nance of 1787. tions, as in the cases of Connecticut and Virginia. Congress at that time passed an Ordinance, mainly the work of Jefferson, providing for the ultimate formation of several grotesquely named States, as Polypotamia and Assenisippia. The Ordinance also contained a clause forbidding slavery in all the western territory after 1800. In 1787 the matter was taken up in earnest, owing to the persistence of a New England land and emigration company, which was unable to induce settlers to go to the new country unless they and their descendants should first be guaranteed full civil rights there. Congress, in compliance with this demand, although plainly nowhere vested with any such constitutional power, passed the well-known Ordinance of 1787, which was confirmed by the first Congress under the Constitution. With the exception of the Declaration of Independence and the Federal Constitution, no political instrument has produced more important results for the United States than has this Ordinance. As new terriC. A.

8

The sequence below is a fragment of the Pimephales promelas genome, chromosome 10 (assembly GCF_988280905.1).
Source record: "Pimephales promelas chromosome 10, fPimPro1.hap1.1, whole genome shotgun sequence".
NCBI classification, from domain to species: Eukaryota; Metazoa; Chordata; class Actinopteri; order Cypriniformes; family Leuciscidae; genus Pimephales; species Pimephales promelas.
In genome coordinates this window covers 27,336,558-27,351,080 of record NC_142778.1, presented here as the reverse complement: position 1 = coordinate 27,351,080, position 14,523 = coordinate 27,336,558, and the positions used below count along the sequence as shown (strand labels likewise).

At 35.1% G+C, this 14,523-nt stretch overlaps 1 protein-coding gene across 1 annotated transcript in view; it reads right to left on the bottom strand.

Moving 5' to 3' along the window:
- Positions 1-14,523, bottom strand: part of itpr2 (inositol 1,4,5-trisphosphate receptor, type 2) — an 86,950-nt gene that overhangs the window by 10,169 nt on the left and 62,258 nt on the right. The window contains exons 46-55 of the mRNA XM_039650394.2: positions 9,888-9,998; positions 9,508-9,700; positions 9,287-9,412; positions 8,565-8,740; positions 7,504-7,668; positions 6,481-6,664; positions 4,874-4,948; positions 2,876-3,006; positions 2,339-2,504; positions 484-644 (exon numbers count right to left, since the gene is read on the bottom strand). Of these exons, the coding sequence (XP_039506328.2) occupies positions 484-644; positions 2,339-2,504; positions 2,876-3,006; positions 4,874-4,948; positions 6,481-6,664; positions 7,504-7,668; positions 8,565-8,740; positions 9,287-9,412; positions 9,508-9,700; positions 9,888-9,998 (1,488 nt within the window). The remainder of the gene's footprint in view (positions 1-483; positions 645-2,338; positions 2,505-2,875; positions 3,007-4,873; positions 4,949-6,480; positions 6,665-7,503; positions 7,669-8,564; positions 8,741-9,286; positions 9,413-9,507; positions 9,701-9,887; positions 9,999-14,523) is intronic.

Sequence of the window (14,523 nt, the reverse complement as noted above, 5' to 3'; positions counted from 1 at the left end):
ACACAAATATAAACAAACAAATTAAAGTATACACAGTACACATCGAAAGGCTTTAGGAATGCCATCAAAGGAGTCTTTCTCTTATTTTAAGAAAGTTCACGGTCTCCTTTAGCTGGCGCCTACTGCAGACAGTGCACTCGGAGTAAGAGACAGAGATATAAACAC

tory has been organized this Ordinance with the occasional exception of the clause forbidding slavery has been the basis of the territorial organization. The Ordinance of 1787 provided a temporary government for the Territory North-west of the River Ohio by officials appointed by Congress. As soon as the settlers in the new territory should number five thousand, a representative legislature should be elected; and the people of the territory might send a delegate to Congress who, however, should have no vote in that body. Provision was made for the ultimate formation of six States out of the territory and they were to be admitted to the Union, on a footing of complete equality with the original States. The people of each State should frame a constitution for that State, which must be republican in form and receive the approval of Congress. The settlers who should go to the new territory were guaranteed civil rights, as, for instance, the benefits of the writ of habeas corpus, trial by jury, bail, and free representation in the legislature. The legislature was forbidden to make any laws impairing the obligation of private contracts formed previous to the passage of such law. It was also provided that education should be encouraged and the Indians properly treated. The three most important provisions of the Ordinance, however, and those which have given it a place in history, are those providing for the equal distribution of the estates of intestates, prohibiting the molestation of any person on account of his mode of worship or religious opinions, and forbidding absolutely and for ever slavery except as a punishment for crime — with a provision for the rendition of fugitive slaves. The precise meaning and binding force of the Ordinance and of its several parts are questions which have agitated courts, both State and national, legislatures, constitutional conventions, and congresses. It has been generally held that these guarantees were in the nature of a compact between the United States and the people of the new territory, and of the States formed from it, and could not be abrogated without